Once you have at least an outline of a budget in place, go through and see which expenses are absolutely essential, which ones are nice to have and what things you could temporarily cut if push comes to shove. Take a look at what you’re spending now every month, and what your pattern has been over the last six months to a year if you have that information available. Realistically, what you could you cut without missing it? And where could you reduce your spending a bit? You may also want to allocate a bit more in other areas that are of higher value and greater importance to you. 

3. Cancel under-used subscriptions

How many subscriptions do you have right now? And how much do you spend on subscriptions every month? Most of us have a ton without even thinking about it; things like apps we pay for, extra TV channels, Amazon prime, audiobooks, digital magazines, and more. Take a look at the things that are being charged to your credit card every month and consider if you actually need, want and love every single one of them. If the answer is a maybe or a no, consider getting rid of it, even just for now. The beauty with so many of our subscriptions today is that you’re not locked in for a full year – you can go month to month. Most of us can’t consume half of the content we subscribe to every month, so consider putting it on pause and being more judicious in what you’re using, how and when. You can always go back and restart your subscriptions once the economy is up and running again and income levels are back to normal.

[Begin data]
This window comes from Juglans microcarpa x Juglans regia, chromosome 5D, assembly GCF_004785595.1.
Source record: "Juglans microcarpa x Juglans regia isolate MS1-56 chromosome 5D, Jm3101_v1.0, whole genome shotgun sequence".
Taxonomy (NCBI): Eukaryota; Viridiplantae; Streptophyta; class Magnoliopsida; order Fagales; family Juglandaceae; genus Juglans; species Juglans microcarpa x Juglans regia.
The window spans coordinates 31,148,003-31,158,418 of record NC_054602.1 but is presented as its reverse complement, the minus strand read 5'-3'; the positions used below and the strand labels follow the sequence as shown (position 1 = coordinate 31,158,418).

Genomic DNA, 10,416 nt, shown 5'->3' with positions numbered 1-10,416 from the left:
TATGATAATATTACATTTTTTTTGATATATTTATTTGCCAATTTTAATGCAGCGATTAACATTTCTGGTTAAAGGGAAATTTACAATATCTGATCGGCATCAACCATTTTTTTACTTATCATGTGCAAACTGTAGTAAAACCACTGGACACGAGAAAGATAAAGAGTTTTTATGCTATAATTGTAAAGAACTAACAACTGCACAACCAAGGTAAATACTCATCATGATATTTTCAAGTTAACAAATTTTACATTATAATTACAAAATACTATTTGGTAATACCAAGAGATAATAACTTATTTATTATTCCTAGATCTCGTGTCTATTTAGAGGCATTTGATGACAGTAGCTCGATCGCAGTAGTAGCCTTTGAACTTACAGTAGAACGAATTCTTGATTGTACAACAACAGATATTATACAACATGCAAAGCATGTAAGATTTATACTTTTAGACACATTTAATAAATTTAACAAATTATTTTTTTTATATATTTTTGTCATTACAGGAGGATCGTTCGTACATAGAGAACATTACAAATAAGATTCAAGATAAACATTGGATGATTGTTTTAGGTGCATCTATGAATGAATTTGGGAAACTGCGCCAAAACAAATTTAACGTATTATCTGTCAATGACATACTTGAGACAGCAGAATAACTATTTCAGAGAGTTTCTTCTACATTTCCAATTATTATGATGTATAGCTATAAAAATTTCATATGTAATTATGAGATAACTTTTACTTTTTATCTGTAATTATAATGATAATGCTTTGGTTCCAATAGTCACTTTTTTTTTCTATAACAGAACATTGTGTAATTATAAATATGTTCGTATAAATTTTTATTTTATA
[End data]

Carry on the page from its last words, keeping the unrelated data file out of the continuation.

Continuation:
4. Find new ways to make money

The reality is, the way you made money last year may not be the way you make money moving forward. Or your income may be significantly reduced. One of the best things you can do money-wise when figuring out how to survive a recession is to look for ways to boost your income.

Depending on where you are in your career, that could mean asking for a promotion or raise or moving to another company that offers better pay. Although this is probably not the best time to do either of those, every industry and every situation is different.

You could also consider getting a part-time job, starting a small business or looking for a side hustle to make some extra cash and even do it while staying at home. More and more over the last 5 to 10 years the world has moved towards a gig economy, meaning there’s a lot you can do on a per project basis as contract work. And yes, it really is from home. Need some ideas? Check out this post 10 Money-Making Side Hustles You Can Do From Home.

The possibilities are endless so get creative, put on your thinking cap and consider how you can make money, either online or off.

5. Renegotiate your bills so you pay less

You’ve heard the saying, “You don’t ask, you don’t get!” When it comes to negotiating your bills down, it’s important to remember that it never hurts to ask. The worst case scenario is that someone can say no – big deal. But the best-case scenario is that it could lead to big savings on an ongoing basis. Either way, you never know until you pick up the phone.